For pharma companies, the answer to commoditization is service

We’re in an age of service. To stand out from a crowd of competition, pharmaceutical brands are going beyond their core product to provide valuable and memorable experiences.

As pharma products are so susceptible to commoditization, differentiation is especially important. As soon as a patent expires and generics enter the market at a lower price point, a product can quickly become unremarkable and unprofitable.

Generics account for 89 percent of all retail prescriptions in the U.S., but saying that, they will continue to rely on the innovation of big pharma.

Pharma companies should keep innovating with new products, but they also need to take their strategy in new supplementary directions to deliver extra value. This is especially true for the healthcare industry in Asia-Pacific, which is expected to be one of the fastest growing regions in 2018.

Frost & Sullivan has predicted 11.1% growth for healthcare in Asia-Pacific this year, which towers above the average global healthcare economy growth of 4.8%. This growth will be fuelled by Southeast Asia’s fast adoption of technology as well as healthcare’s innovation in delivering care and digital programs.

To keep up with rapid growth in Southeast Asia, the most successful pharma companies will go “beyond the pill” and offer services and value to boost their profits and brand power over the long-term.

 

Patients expect service

In a piece of Accenture research from 2014, “Why Pharma Companies Can’t Ignore Patient Services”, 76 percent of 2,000 patients taking medication believed that pharma companies should offer complementary services with products. For instance, customer rewards programs, financial assistance, measuring and tracking alerts, or product information.

Patients don’t just want these extra services, they’re now expecting them. It’s the same with any industry today. Consumers want the brands and businesses they interact with to tangibly improve their lives in some way. Writer and marketer Bernadette Jiwa believes that today we are seeing a powerful shift towards a “Meaning Economy”. The brands and businesses that thrive are the ones that enable us to work with our hearts as well as our heads and hands.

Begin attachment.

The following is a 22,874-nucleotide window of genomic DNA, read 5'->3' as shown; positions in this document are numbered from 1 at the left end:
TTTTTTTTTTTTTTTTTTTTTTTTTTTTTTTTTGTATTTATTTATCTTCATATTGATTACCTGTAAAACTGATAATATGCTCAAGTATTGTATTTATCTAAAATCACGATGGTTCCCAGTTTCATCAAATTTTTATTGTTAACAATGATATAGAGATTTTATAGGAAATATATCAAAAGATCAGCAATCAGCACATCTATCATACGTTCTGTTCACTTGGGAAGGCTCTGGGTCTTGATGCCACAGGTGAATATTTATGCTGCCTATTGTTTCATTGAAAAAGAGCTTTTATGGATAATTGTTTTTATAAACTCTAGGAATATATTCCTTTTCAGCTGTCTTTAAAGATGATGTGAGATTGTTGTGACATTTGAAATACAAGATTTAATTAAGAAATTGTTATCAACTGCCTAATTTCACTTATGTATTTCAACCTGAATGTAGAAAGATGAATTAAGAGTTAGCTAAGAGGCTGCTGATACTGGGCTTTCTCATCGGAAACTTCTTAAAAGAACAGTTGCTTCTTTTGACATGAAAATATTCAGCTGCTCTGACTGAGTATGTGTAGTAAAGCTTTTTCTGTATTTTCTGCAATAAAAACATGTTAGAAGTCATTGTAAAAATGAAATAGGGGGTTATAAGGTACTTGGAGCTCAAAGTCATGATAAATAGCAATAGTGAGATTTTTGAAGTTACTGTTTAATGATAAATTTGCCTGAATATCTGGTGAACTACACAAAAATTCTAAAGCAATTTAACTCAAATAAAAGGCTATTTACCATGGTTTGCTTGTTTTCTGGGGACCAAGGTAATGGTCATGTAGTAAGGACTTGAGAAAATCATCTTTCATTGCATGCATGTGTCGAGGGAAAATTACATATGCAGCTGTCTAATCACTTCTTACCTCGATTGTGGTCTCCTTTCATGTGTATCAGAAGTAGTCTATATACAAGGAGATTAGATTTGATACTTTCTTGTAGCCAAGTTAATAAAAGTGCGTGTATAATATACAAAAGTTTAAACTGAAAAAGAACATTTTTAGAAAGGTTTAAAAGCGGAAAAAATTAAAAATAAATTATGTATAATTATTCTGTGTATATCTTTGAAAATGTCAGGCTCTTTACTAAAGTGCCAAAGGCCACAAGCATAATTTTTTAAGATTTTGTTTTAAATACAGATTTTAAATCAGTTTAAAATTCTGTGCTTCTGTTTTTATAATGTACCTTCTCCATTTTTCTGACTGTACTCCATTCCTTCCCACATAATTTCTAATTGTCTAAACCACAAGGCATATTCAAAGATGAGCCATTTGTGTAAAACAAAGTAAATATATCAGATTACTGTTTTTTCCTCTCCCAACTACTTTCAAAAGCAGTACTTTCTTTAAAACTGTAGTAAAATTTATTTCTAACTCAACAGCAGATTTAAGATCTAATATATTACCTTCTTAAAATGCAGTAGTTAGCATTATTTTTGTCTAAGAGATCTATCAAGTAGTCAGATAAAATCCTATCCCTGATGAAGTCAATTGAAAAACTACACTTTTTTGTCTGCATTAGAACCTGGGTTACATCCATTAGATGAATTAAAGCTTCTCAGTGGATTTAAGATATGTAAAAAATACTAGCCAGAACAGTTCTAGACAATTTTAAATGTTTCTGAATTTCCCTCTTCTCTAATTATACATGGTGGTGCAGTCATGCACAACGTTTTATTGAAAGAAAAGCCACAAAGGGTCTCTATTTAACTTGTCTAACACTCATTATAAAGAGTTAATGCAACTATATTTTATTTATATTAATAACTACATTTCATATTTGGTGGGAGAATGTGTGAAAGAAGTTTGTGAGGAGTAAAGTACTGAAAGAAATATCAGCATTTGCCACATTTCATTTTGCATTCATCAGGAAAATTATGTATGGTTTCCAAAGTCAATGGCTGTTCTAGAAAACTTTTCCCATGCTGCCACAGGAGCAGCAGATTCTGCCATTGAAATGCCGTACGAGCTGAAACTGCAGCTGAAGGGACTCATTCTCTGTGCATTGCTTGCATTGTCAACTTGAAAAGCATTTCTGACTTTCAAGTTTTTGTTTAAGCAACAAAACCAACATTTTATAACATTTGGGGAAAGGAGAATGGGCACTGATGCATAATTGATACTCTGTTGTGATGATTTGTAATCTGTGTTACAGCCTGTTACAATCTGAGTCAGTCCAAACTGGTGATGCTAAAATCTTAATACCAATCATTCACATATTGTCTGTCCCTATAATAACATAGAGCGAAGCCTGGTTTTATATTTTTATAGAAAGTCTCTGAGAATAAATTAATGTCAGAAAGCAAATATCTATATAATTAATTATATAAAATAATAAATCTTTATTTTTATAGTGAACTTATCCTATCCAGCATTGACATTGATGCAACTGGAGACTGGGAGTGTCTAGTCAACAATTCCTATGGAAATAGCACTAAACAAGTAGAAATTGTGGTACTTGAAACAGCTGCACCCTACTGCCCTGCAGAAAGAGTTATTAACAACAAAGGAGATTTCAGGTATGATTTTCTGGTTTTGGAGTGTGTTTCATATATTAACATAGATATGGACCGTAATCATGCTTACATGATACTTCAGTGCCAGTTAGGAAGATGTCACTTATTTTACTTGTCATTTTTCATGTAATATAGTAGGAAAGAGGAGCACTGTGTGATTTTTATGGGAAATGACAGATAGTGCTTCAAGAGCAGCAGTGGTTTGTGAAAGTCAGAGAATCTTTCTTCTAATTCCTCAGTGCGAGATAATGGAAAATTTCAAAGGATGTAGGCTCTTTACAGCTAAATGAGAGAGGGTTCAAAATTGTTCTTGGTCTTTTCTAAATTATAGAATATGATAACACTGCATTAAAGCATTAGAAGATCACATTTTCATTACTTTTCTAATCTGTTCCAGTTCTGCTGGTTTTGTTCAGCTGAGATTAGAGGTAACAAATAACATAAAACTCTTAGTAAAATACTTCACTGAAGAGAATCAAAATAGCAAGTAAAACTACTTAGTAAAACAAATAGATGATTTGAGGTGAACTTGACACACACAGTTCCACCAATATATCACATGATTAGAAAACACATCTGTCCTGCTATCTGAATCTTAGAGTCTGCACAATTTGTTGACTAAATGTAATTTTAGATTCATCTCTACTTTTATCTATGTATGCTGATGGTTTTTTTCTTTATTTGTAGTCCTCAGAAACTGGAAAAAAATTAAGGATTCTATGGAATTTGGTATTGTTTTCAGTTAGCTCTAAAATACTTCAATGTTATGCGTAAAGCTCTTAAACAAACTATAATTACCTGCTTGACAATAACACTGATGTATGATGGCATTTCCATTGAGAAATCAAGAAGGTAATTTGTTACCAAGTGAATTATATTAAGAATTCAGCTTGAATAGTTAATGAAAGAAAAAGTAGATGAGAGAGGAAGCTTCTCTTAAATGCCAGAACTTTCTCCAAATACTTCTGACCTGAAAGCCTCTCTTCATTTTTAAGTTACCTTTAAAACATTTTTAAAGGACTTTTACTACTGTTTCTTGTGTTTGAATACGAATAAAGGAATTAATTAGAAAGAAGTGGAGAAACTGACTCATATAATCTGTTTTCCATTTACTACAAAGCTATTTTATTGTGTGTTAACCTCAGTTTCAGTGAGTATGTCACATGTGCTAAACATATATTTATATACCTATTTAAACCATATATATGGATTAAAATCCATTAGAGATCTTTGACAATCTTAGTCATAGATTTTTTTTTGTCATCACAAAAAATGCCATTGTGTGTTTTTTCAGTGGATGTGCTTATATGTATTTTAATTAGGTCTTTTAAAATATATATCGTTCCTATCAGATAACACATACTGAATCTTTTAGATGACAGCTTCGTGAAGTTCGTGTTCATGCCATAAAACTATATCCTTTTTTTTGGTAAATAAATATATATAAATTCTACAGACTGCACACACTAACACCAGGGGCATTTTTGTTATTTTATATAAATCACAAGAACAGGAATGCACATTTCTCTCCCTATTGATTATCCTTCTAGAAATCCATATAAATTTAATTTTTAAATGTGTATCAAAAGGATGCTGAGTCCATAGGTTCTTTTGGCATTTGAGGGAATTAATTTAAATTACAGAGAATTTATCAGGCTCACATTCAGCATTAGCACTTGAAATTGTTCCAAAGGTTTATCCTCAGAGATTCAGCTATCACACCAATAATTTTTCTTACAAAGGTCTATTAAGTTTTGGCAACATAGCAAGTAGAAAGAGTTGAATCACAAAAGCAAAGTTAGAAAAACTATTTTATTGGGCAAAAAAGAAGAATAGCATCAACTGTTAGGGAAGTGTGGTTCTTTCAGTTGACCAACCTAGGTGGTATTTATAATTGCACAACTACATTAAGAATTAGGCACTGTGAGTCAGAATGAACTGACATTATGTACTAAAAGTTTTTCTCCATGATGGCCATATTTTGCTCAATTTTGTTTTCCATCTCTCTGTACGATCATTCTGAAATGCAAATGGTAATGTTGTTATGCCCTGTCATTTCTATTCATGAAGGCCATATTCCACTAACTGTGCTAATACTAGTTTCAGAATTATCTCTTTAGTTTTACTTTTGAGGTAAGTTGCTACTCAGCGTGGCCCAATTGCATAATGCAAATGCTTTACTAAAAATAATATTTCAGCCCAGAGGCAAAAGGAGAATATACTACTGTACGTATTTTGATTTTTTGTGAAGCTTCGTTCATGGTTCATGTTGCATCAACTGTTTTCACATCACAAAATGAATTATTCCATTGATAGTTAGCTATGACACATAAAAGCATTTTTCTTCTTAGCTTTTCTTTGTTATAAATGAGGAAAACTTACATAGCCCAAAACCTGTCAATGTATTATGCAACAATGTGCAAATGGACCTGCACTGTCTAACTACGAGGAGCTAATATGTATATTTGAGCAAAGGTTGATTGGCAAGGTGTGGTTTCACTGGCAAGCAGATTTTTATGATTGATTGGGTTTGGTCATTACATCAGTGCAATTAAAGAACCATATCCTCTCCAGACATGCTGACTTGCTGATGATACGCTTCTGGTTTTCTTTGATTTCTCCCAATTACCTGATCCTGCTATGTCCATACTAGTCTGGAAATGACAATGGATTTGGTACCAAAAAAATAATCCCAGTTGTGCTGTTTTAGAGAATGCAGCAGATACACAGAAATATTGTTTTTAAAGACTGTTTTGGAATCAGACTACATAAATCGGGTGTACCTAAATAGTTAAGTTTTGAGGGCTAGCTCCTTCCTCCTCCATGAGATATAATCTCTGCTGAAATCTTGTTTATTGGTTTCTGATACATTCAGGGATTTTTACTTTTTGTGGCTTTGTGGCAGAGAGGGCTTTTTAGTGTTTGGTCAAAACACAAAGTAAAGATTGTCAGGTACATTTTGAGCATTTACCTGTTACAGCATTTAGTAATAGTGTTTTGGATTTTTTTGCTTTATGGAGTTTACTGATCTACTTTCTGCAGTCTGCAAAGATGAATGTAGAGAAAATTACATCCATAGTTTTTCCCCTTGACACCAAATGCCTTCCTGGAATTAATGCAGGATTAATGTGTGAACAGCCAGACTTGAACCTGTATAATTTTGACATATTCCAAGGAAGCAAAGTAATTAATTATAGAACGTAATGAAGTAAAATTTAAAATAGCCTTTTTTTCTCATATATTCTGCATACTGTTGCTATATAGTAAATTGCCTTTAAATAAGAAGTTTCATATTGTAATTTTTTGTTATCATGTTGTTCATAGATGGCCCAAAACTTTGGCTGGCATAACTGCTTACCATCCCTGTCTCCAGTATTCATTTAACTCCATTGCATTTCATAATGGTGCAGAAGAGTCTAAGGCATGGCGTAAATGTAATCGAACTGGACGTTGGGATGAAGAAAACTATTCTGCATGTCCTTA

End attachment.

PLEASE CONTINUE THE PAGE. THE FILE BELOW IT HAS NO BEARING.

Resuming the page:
In industries outside of pharma, we are receiving experiences that go above and beyond the base level of service. We return to the grocery store that greets us, gives us advice, and personalizes our experience. We expect personalization when we travel and book experiences in a destination. And we are also often willing to provide extra personal information in exchange for this.

Packaging pharma products with services is a differentiator in an increasingly crowded marketplace. It also gives patients a reason to spend more, as they’re not thinking of the drug as a commodity that they could just get a cheaper generic version of. Rather, it’s a packaged service with a range of benefits, including digital aspects that can fit in with their wider online life.

 

How pharma can provide services

As soon as patients start taking a medication, outreach by pharmaceutical companies to patients can start. This can be through a multitude of channels, online and offline. However, the most power will be in digital patient programs.

The majority of patients are online several hours a day, and consume information from a variety of online sources. Patients are also playing a bigger role in the healthcare dynamic than ever before. They want to partner with providers and make informed decisions and strategies together. Digital programs are a great gateway to making this happen, especially in the digitally-savvy emerging markets that are experiencing hyper-growth, including Southeast Asia.

One solution for digital patient programs is Connect, mClinica’s whitelabel app. Connect enables pharmaceutical companies to reach patients with health education messaging, refill reminders, and targeted discounts – all by text message. The patient can receive value beyond the pill, and the health care provider can provide services beyond the visit.

In one use case, a pharmaceutical company program in a southeast Asian country invited more than 300 physicians and pharmacy outlets enroll during the eight months post-launch. Over 15,000 patients have since received targeted messaging and discounts with 1 million USD in sales coursed through the platform.

To drive patient adherence and loyalty, pharma companies need to think about the value they provide at every touchpoint. They need to get to know their patients and understand where they can best provide value. This redefines the role of pharmaceutical companies, bringing them into a wider, more powerful and sustainable ecosystem.

 

The future of pharma: collaboration with other providers to be the patient’s health partner

To give patients extra value, it’s beneficial for pharma companies to partner with a tech provider that brings the external insights and capacities they lack. This is more effective than building their own tech solution or acquiring other companies, both of which can fail to hit the mark. Another collaborative opportunity is integrated clinical trials. For this, “beyond-the-pill” solutions like services or wearable devices could be merged with a clinical trial for a valuable package offering.

Going forward, the most successful pharmaceutical companies will provide much more than just commodities. They will deliver services that uniquely answer the patient’s needs. And a personalized, user-friendly and digital offering for each patient will be their secret to thrive.

 

At mClinica, we expect to see greater collaboration between pharma companies, providers and doctors, all working to achieve the patient’s best outcome. By connecting the complete healthcare chain and providing value at every stage, we’ll see sustainable results at every level.